On June 11, the U.S. Environmental Protection Agency (EPA) held the fourth of its listening sessions on the recommendations of its Superfund Task Force to improve the implementation of the federal Superfund program. This session focused on Recommendation 21, which is to encourage Potentially Responsible Parties (PRPs) to integrate reuse opportunities into their cleanup plans. The EPA presenters began by providing the background of the Superfund Task Force Report and its five overall goals: (1) expediting cleanup and remediation; (2) reinvigorating PRP cleanup and reuse; (3) encouraging private investment; (4) promoting redevelopment and community revitalization; and (5) engaging partners and stake holders. The EPA presenters identified why PRPs may have an incentive for incorporating reuse into their cleanup plans. They also posed two questions: (1) why do PRPs not routinely consider re-use when performing site investigations and cleanups; and (2) what options and incentives can EPA use to assist PRPs in integrating re-use into their decision-making process? A copy of the slide presentation accompanying EPA’s oral presentations is available here. EPA then opened the floor for questions and comments from the participants in the listening session. There was only one comment made during the call: a lawyer from Northwestern Pritzker...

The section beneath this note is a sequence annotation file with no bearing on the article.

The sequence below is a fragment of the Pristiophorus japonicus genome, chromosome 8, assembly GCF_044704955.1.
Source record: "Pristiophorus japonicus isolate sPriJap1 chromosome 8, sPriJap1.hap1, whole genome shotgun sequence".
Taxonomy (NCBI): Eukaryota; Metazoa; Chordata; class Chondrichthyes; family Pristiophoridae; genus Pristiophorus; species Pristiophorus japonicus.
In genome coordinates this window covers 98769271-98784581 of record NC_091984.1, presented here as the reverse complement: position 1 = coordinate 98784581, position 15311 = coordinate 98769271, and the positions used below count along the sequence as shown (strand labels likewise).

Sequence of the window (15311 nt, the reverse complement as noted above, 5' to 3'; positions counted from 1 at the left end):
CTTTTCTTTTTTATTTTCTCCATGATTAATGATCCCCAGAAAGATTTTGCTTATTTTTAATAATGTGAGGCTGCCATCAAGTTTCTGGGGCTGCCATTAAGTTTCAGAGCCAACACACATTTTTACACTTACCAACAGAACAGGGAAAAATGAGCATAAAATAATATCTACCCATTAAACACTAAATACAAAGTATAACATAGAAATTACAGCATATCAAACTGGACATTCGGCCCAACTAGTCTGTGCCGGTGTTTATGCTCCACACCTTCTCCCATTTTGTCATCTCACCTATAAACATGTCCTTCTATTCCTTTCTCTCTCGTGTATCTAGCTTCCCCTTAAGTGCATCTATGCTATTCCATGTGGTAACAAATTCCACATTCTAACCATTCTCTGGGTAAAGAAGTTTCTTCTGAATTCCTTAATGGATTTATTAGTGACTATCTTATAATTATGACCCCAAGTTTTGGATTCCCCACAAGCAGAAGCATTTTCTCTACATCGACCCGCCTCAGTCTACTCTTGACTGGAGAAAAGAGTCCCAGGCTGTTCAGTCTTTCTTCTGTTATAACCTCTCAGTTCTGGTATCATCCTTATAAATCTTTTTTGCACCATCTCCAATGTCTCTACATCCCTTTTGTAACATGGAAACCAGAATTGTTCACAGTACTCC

Budget Act Makes Changes to Federal Brownfield Program

Budget Act Makes Changes to Federal Brownfield Program